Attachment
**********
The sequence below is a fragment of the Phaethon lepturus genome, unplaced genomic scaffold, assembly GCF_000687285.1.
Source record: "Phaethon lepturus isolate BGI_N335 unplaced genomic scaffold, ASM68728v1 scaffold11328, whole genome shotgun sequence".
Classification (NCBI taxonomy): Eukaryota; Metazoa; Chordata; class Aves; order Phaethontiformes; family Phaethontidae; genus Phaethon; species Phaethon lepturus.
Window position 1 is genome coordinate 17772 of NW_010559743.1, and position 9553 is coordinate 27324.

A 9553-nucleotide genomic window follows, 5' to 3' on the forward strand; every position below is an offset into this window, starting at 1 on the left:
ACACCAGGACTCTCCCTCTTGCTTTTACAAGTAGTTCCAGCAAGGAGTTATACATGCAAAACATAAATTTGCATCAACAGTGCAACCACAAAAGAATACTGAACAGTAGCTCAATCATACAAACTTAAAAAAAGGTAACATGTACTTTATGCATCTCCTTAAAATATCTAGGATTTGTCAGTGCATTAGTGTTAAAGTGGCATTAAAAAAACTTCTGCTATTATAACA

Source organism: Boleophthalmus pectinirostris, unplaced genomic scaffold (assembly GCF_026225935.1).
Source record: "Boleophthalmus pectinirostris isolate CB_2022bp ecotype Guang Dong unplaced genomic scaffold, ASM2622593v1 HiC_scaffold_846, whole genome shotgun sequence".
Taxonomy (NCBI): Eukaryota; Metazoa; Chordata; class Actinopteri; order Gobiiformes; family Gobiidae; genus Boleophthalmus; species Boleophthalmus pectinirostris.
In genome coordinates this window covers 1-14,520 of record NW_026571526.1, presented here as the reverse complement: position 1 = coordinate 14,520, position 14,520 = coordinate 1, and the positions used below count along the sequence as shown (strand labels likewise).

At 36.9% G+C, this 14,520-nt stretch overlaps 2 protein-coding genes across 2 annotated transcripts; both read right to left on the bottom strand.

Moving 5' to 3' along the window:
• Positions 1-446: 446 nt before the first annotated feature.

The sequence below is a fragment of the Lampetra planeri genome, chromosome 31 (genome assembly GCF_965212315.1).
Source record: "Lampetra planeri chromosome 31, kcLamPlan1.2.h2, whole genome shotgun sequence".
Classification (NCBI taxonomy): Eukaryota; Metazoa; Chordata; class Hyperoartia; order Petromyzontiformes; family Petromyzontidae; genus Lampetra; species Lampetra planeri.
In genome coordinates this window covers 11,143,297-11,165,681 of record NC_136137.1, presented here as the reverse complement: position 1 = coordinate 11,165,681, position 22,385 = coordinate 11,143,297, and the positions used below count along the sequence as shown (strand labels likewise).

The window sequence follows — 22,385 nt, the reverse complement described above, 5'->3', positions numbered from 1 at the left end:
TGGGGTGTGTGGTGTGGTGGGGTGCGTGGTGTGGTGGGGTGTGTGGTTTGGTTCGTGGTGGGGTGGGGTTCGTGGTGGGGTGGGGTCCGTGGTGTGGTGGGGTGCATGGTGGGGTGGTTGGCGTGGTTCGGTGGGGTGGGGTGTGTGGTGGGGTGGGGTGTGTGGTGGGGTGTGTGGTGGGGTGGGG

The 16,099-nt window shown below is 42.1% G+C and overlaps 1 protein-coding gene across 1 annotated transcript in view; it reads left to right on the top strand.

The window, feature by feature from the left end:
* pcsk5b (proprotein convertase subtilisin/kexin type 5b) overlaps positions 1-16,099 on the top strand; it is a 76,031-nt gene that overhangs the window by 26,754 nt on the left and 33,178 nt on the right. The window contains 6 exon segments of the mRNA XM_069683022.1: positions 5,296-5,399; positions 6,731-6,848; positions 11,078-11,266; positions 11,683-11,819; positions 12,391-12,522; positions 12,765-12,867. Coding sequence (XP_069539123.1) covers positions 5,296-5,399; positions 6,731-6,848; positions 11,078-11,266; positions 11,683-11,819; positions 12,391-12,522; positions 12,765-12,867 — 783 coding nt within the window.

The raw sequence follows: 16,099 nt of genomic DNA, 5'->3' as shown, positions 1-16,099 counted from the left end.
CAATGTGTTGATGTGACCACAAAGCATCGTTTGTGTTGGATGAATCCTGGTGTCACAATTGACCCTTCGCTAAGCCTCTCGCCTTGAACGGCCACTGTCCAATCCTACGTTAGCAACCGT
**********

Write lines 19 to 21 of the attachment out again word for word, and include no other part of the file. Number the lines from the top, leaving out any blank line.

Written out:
TGGGGTGTGTGGTGTGGTGGGGTGCGTGGTGTGGTGGGGTGTGTGGTTTGGTTCGTGGTGGGGTGGGGTTCGTGGTGGGGTGGGGTCCGTGGTGTGGTGGGGTGCATGGTGGGGTGGTTGGCGTGGTTCGGTGGGGTGGGGTGTGTGGTGGGGTGGGGTGTGTGGTGGGGTGTGTGGTGGGGTGGGG

The 16,099-nt window shown below is 42.1% G+C and overlaps 1 protein-coding gene across 1 annotated transcript in view; it reads left to right on the top strand.

The window, feature by feature from the left end: